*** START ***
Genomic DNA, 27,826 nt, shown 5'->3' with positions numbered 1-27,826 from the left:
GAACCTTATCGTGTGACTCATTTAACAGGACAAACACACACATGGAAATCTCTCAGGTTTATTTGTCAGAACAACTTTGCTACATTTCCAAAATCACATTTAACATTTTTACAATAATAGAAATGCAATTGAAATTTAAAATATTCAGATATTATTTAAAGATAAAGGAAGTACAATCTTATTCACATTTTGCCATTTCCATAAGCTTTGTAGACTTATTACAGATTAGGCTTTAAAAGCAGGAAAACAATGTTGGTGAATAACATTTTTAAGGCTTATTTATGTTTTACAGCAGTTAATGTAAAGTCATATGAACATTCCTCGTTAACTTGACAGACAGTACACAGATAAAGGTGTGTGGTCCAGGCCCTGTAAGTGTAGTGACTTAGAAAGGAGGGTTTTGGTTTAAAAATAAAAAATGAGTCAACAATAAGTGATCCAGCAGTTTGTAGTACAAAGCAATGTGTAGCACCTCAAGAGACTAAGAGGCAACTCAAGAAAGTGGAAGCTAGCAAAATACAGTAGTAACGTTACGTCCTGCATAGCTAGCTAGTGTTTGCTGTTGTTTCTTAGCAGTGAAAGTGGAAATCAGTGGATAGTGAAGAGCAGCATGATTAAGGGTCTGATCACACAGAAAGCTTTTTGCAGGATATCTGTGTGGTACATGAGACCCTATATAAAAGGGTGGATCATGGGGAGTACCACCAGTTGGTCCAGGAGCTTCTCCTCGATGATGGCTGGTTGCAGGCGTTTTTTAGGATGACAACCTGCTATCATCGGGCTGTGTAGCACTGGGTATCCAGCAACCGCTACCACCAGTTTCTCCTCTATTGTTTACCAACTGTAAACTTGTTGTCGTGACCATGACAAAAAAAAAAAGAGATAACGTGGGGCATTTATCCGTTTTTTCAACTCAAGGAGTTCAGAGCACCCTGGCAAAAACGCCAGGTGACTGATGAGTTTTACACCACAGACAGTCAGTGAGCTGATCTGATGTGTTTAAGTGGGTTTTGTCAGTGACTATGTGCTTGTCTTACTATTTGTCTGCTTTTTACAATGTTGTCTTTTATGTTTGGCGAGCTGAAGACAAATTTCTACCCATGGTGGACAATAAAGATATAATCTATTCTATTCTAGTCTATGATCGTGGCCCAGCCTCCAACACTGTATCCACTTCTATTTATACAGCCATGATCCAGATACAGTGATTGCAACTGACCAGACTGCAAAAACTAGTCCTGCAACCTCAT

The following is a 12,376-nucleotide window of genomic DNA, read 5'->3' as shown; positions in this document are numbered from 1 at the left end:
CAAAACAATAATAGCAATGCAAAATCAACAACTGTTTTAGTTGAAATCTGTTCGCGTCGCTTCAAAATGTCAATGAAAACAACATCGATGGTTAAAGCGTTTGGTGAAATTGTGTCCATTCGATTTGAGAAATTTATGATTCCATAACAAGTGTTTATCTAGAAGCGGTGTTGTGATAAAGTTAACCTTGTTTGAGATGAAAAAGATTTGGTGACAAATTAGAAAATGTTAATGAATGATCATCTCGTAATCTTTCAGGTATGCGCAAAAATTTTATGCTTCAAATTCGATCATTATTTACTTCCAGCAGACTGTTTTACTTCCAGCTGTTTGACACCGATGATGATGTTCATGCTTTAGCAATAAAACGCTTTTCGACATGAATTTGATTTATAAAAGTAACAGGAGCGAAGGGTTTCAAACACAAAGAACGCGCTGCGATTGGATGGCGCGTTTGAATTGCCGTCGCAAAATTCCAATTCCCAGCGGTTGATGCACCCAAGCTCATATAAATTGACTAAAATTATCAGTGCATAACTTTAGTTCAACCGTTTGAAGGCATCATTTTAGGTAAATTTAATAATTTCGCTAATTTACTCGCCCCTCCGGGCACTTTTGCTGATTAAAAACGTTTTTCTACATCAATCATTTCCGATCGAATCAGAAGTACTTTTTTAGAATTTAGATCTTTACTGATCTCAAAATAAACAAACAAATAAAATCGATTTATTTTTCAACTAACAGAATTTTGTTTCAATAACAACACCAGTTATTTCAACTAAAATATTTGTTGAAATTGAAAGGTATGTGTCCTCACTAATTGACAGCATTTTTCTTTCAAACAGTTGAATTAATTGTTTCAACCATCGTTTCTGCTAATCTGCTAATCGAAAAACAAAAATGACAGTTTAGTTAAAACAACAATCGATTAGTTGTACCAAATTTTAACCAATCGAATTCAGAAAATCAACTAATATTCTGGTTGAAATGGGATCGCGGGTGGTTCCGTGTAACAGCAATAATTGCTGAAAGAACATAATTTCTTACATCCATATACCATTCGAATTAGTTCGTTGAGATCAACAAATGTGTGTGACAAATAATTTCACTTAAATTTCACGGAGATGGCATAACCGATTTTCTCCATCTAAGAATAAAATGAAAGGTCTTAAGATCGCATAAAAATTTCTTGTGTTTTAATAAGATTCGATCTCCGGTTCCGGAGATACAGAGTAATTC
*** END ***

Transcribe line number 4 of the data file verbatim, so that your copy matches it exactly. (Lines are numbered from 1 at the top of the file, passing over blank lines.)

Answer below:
CAAAACAATAATAGCAATGCAAAATCAACAACTGTTTTAGTTGAAATCTGTTCGCGTCGCTTCAAAATGTCAATGAAAACAACATCGATGGTTAAAGCGTTTGGTGAAATTGTGTCCATTCGATTTGAGAAATTTATGATTCCATAACAAGTGTTTATCTAGAAGCGGTGTTGTGATAAAGTTAACCTTGTTTGAGATGAAAAAGATTTGGTGACAAATTAGAAAATGTTAATGAATGATCATCTCGTAATCTTTCAGGTATGCGCAAAAATTTTATGCTTCAAATTCGATCATTATTTACTTCCAGCAGACTGTTTTACTTCCAGCTGTTTGACACCGATGATGATGTTCATGCTTTAGCAATAAAACGCTTTTCGACATGAATTTGATTTATAAAAGTAACAGGAGCGAAGGGTTTCAAACACAAAGAACGCGCTGCGATTGGATGGCGCGTTTGAATTGCCGTCGCAAAATTCCAATTCCCAGCGGTTGATGCACCCAAGCTCATATAAATTGACTAAAATTATCAGTGCATAACTTTAGTTCAACCGTTTGAAGGCATCATTTTAGGTAAATTTAATAATTTCGCTAATTTACTCGCCCCTCCGGGCACTTTTGCTGATTAAAAACGTTTTTCTACATCAATCATTTCCGATCGAATCAGAAGTACTTTTTTAGAATTTAGATCTTTACTGATCTCAAAATAAACAAACAAATAAAATCGATTTATTTTTCAACTAACAGAATTTTGTTTCAATAACAACACCAGTTATTTCAACTAAAATATTTGTTGAAATTGAAAGGTATGTGTCCTCACTAATTGACAGCATTTTTCTTTCAAACAGTTGAATTAATTGTTTCAACCATCGTTTCTGCTAATCTGCTAATCGAAAAACAAAAATGACAGTTTAGTTAAAACAACAATCGATTAGTTGTACCAAATTTTAACCAATCGAATTCAGAAAATCAACTAATATTCTGGTTGAAATGGGATCGCGGGTGGTTCCGTGTAACAGCAATAATTGCTGAAAGAACATAATTTCTTACATCCATATACCATTCGAATTAGTTCGTTGAGATCAACAAATGTGTGTGACAAATAATTTCACTTAAATTTCACGGAGATGGCATAACCGATTTTCTCCATCTAAGAATAAAATGAAAGGTCTTAAGATCGCATAAAAATTTCTTGTGTTTTAATAAGATTCGATCTCCGGTTCCGGAGATACAGAGTAATTC